Watching someone with a fantastic Open Guard roll is so amazing! Looking at their ability to impose control, sweeps, to defend against guard passes, and to even go for submissions directly… Just makes you want to have a well-developed Open Guard as well, doesn’t it?
But, what if your Open Guard kind of sucks? What if it’s – quite possibly – the worst thing about your game?
There are a ton of things that you could do to make your Open Guard better. But if you’re just looking to go from „I suck“ to „I’m actually decent at this“, then read the following 4 basic reasons why your Open Guard is so horrible.
YOU’VE GOT NO PLAN OF ACTION
If you don’t have a clear plan of action – if you don’t have a certain approach to playing Open Guard – you’re set to fail from the get-go.
This doesn’t just mean that you should have a detailed plan of what you’re going to do. That certainly helps, but if you’re a beginner (white or blue belt), your primary focus should be on actually trying something out.
So many Jiujitieros are lazy about their game. They’re passive and wait for their training partner to do something, so that they can react.
This is no way to play the Open Guard. If you wait for your training partner to engage you, then you’re not playing Open Guard – you’re getting your guard passed. So, it’s of vital importance that you figure out what you want to try out before the roll takes place; and then go for it.
YOU AREN’T CREATING THREE POINTS OF CONTACT
When in Open Guard, you ultimately want to sweep your opponent. So, you need to learn a proper number of sweeps and sweep setups. However, it’s more important to know that for the vast majority of sweeps you need to set up three points of contact.
Be it a sleeve, an ankle and a foot on the hip, or two sleeves and a foot on the hip, or whatever else… You should always seek to establish three points of contact when in Open Guard. Always.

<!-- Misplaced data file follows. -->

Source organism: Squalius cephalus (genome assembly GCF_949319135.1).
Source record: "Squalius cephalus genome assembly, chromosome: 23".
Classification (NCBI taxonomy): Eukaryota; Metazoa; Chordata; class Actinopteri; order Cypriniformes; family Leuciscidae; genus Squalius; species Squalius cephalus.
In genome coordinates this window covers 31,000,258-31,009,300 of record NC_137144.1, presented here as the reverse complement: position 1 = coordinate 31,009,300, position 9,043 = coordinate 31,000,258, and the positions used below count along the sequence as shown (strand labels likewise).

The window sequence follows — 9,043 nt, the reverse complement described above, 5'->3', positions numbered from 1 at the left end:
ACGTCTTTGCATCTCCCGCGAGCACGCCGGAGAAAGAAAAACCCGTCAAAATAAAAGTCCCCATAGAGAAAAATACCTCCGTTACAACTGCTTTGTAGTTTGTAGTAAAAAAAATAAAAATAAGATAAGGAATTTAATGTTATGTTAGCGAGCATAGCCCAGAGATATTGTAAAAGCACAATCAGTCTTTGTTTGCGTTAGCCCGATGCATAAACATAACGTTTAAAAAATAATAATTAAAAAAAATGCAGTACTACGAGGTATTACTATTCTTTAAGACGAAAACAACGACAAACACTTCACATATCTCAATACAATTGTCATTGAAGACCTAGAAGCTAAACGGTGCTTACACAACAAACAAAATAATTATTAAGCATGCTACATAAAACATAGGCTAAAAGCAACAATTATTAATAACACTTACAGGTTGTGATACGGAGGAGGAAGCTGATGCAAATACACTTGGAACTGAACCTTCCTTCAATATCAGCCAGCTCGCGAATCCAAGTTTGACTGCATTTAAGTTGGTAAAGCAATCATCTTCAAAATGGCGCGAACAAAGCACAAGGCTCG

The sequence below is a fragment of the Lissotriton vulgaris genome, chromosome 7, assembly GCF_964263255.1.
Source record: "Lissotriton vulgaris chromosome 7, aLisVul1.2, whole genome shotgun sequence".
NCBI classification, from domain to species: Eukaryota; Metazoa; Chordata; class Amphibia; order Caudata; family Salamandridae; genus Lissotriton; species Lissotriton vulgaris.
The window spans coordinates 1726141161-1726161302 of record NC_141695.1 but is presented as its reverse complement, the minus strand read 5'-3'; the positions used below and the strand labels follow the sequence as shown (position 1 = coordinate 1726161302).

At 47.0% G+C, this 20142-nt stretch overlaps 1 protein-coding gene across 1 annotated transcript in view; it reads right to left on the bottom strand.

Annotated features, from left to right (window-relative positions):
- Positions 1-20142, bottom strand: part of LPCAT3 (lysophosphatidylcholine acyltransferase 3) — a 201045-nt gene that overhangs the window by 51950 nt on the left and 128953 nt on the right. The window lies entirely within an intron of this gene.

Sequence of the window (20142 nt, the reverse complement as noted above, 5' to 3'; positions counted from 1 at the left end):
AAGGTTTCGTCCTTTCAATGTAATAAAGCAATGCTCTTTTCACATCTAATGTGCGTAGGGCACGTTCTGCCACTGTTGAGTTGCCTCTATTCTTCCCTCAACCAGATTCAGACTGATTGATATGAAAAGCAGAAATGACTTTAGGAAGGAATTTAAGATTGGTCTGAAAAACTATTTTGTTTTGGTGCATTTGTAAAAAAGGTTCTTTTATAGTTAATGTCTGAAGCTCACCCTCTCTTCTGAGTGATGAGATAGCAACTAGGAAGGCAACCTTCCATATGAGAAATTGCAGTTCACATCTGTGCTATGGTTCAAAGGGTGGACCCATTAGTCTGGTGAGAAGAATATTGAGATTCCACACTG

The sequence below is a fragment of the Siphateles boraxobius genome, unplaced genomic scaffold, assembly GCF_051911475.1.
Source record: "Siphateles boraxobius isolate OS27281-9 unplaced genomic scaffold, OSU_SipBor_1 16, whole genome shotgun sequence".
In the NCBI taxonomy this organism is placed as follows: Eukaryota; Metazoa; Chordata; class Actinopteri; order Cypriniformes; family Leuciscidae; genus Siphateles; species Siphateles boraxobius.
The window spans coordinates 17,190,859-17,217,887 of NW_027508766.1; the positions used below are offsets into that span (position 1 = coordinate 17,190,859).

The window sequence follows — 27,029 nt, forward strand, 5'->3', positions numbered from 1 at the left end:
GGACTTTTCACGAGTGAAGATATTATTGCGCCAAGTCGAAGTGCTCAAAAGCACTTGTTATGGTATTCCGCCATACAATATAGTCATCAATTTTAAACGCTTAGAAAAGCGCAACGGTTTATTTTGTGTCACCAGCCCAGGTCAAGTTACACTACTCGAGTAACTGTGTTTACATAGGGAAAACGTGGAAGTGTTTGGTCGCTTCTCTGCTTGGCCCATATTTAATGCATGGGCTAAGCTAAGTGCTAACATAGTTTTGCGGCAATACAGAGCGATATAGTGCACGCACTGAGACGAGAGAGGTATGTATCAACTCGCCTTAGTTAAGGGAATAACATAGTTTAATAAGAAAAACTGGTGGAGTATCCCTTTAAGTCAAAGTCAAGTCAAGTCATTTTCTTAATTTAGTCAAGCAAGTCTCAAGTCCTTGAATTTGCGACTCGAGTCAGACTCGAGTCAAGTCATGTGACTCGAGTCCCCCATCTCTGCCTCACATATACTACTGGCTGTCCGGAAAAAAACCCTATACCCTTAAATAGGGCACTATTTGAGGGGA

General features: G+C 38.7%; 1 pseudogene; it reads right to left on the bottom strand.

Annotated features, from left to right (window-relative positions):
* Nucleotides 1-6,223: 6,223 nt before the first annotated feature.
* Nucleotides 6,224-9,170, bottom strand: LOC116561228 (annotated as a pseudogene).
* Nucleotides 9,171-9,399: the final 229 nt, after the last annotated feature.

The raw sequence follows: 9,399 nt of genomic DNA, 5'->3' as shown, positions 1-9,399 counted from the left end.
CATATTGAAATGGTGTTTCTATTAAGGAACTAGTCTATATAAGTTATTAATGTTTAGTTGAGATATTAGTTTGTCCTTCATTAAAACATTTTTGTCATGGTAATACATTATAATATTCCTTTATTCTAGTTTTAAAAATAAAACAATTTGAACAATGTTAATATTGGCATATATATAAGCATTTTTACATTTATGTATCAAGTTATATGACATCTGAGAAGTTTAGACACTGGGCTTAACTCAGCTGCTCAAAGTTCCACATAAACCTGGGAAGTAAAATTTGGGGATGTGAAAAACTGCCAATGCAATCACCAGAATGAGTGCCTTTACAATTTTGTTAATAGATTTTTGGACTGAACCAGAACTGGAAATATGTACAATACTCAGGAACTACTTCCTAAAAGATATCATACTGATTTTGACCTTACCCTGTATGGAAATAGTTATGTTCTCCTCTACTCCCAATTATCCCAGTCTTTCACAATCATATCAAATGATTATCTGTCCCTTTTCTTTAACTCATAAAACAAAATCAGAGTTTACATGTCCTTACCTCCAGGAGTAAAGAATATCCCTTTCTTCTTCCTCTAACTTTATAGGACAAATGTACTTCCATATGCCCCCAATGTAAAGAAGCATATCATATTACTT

Even better if you get a fourth point of contact – in that case, you should be able to sweep your training partner immediately.
Now that you know this concept, look for it in the sweeps you’re learning. And seek to apply it at all times.
YOU AREN’T FIGHTING FOR GRIPS
Grips are extremely important in Jiu-Jitsu, all across the board. But they’re even more important when it comes to Open Guard.
Your objective should be to establish grips first. And not just any grips. They can’t be passive, but they have to serve a purpose, they have to be dominant, and they must be actively engaged.
If your training partner establishes dominant grips first, then you are going to get your guard passed. Therefore – get your grips as soon as possible.
YOUR OPEN GUARD DOESN’T CREATE KUZUSHI
Ah, the cool words that the world of martial arts has. One of the coolest – and most useful – words there are, for Brazilian Jiu-Jitsu at least, is the Kuzushi.
Kuzushi, or an act of imbalancing your opponents, is the foundational force of the Open Guard game. You need to engage against your opponent in such a way that he/she is always imbalanced!
Always be pushing and pulling them, go from one sweep attempt to another, make them worry about everything you do… Do everything that you can to make their base and posture weak.
With their base and posture compromised, you will be able to finally sweep them.
Lachlan Giles and Ariel Tabak show you a total technical gameplan for keeping your guard against any over or around-style of pass.
- Defend torreandos, stack passes, leg drags, and more with tips on how to keep the guard, improve position, and get back on attack.
- ADCC Absolute medalist Lachlan Giles teams up with his guard retention specialist and black belt Ariel Tabak for this 8-part instructional release.